I landed in SFO, waited for my checked luggage (which had been sent to San Jose on the correct flight), and then I complained at the baggage service counter, asking (grumpily) "Where is my luggage?"
The baggage service rep replied simply "Your bag is in San Jose, which is apparently where you should be!" Cue my look of surprise and embarrassment.
But this guy definitely did. The old switcheroo, in the opposite direction...
I was once on a short flight to the Bay Area several decades ago and when we landed. The flight attendant said over the overcom, "Welcome to Oakland!"
In the row across from me a young man looking out the window exclaimed very loudly in a heavy Australian accent, very bewildered and quite upset.
"This is Oakland!!!?"
"I'm supposed to be going to Auckland!!!"
Saved by the cap!
It happened to me.
Back in 2006 I was flying LAX-BOS. I got to LAX early and my BP said the gate would be 40B. I went to the Admirals Club and ended up staying later than I expected. I went to the gate and bypassed the line there to board as a Platinum and didn't look at the departure monitor. The machine beeped "WRONG FLT" but they told me it was an error and to board anyway. Someone sat next to me in a New York Yankees hat and I remarked "that's a dangerous hat to be wearing on a flight to Boston." She looked at me like I was the biggest moron in the world and said "this flight is going to Miami."
Thankfully, I got off the plane in a hurry and still made the BOS flight.
Different kind of business here.
A Dutch guy gets into our hotel really late, approximately 11 p.m. from a small airport. We are sold out and that's always a nervous moment when someone walks up. He sleepily smiled, gave credentials, we went over his name a number of times. He was very kind and completely exhausted.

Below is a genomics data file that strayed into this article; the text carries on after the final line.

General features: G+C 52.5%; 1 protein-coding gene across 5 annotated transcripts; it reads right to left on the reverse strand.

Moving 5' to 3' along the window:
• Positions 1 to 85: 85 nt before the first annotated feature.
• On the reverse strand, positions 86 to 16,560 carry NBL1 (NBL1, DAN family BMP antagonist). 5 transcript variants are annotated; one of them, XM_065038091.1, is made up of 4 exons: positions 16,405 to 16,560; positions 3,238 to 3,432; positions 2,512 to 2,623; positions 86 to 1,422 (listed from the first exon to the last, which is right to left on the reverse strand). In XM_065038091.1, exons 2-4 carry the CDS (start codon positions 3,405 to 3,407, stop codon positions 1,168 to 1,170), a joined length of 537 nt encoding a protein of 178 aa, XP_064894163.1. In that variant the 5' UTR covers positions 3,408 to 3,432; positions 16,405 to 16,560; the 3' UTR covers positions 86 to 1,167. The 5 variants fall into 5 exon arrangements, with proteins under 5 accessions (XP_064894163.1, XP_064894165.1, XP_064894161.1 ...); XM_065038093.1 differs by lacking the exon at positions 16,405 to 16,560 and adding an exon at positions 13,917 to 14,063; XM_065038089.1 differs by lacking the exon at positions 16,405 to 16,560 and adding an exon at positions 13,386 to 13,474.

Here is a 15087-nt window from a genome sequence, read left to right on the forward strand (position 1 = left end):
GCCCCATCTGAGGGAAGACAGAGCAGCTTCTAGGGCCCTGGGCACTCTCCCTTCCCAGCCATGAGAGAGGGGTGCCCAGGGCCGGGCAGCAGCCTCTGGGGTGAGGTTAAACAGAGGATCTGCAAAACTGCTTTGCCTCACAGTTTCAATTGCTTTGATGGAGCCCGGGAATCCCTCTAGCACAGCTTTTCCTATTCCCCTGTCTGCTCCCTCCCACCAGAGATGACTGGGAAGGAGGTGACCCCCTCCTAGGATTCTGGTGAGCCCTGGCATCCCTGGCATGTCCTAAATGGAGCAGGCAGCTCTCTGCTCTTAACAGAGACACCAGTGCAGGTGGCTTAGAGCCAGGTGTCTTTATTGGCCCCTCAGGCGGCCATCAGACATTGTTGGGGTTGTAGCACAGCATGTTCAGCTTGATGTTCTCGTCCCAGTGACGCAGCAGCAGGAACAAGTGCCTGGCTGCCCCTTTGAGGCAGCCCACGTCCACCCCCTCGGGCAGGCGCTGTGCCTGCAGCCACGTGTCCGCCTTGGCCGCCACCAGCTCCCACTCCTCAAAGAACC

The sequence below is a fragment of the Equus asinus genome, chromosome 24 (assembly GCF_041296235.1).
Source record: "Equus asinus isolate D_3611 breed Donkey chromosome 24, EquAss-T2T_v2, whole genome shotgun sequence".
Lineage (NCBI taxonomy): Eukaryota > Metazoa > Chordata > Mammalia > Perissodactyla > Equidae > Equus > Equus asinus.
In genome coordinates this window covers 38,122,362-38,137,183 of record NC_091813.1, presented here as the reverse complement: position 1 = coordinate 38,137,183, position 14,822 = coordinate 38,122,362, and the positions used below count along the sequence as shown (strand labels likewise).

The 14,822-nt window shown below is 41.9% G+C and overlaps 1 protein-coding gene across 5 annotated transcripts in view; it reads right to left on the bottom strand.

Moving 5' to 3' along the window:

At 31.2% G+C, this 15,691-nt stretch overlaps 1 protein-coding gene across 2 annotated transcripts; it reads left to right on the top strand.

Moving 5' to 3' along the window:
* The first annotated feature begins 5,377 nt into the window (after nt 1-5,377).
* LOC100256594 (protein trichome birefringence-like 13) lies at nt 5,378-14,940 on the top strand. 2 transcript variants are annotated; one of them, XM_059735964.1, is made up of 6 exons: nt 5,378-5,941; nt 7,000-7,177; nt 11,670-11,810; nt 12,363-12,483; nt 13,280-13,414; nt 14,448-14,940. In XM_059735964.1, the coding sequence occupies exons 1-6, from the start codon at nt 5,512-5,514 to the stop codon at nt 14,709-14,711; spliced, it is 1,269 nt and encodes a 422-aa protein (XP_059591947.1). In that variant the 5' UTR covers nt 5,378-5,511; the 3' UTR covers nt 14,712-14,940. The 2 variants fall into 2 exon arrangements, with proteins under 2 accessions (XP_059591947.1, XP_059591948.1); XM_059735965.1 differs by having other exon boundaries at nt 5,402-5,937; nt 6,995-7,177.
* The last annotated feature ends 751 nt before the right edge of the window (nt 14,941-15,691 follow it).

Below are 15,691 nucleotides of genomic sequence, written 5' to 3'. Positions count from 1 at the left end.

We go round and round, "This is the Doubletree, correct?"
"Yes, it is".
"This is Monterey, yes?"
We look at a print out of his info, I search the computer... nothing. It takes awhile before he says "I need to sleep. I've flown from Denmark to LA (I think he said 18 hours, can't remember), and I have a computer training tomorrow at the Sheraton Ambassador."
"There is no Sheraton Ambassador, sir, nearby?"
"But I don't understand? This is Monterrey, Mexico, right?"
It quickly unravels in a bizarre realization that he had taken an LAX connecting flight from LA to Monterey, CA... not Monterrey, Mexico. This was in 2003 or so. He insisted he had gotten on the wrong flight because he was exhausted….
Wild experience. He was a gentleman throughout, as sleepy as he was.
Or just one too many drinks?
This happened to my wife and I last year en route to Dubai. Somehow, after a couple of drinks in the lounge, we managed to board the Virgin flight to Mumbai!! When we asked why we could not find our seat we were escorted off like criminals!!
This all really makes me question the security at airports...